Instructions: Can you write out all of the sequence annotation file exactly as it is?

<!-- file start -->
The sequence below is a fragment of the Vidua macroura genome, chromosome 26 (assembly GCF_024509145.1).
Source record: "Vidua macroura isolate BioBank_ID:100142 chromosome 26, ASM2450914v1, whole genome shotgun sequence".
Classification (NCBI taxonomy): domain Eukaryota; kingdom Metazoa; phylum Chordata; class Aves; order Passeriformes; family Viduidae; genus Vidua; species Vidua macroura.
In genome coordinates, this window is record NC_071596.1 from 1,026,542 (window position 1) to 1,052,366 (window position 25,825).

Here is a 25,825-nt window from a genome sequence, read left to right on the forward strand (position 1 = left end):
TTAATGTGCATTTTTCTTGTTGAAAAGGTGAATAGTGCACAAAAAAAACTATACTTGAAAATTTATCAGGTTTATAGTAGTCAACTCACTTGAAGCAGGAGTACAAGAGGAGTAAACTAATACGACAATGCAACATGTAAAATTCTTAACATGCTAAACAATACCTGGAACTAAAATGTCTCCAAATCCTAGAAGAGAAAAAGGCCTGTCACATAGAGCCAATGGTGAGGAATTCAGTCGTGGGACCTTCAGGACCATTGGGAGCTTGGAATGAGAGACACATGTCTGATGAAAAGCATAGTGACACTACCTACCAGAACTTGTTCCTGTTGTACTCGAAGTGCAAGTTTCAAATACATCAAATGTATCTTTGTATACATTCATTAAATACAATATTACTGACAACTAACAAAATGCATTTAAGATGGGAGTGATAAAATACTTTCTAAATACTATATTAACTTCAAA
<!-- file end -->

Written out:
The sequence below is a fragment of the Vidua macroura genome, chromosome 26 (assembly GCF_024509145.1).
Source record: "Vidua macroura isolate BioBank_ID:100142 chromosome 26, ASM2450914v1, whole genome shotgun sequence".
Classification (NCBI taxonomy): domain Eukaryota; kingdom Metazoa; phylum Chordata; class Aves; order Passeriformes; family Viduidae; genus Vidua; species Vidua macroura.
In genome coordinates, this window is record NC_071596.1 from 1,026,542 (window position 1) to 1,052,366 (window position 25,825).

Here is a 25,825-nt window from a genome sequence, read left to right on the forward strand (position 1 = left end):
TTAATGTGCATTTTTCTTGTTGAAAAGGTGAATAGTGCACAAAAAAAACTATACTTGAAAATTTATCAGGTTTATAGTAGTCAACTCACTTGAAGCAGGAGTACAAGAGGAGTAAACTAATACGACAATGCAACATGTAAAATTCTTAACATGCTAAACAATACCTGGAACTAAAATGTCTCCAAATCCTAGAAGAGAAAAAGGCCTGTCACATAGAGCCAATGGTGAGGAATTCAGTCGTGGGACCTTCAGGACCATTGGGAGCTTGGAATGAGAGACACATGTCTGATGAAAAGCATAGTGACACTACCTACCAGAACTTGTTCCTGTTGTACTCGAAGTGCAAGTTTCAAATACATCAAATGTATCTTTGTATACATTCATTAAATACAATATTACTGACAACTAACAAAATGCATTTAAGATGGGAGTGATAAAATACTTTCTAAATACTATATTAACTTCAAA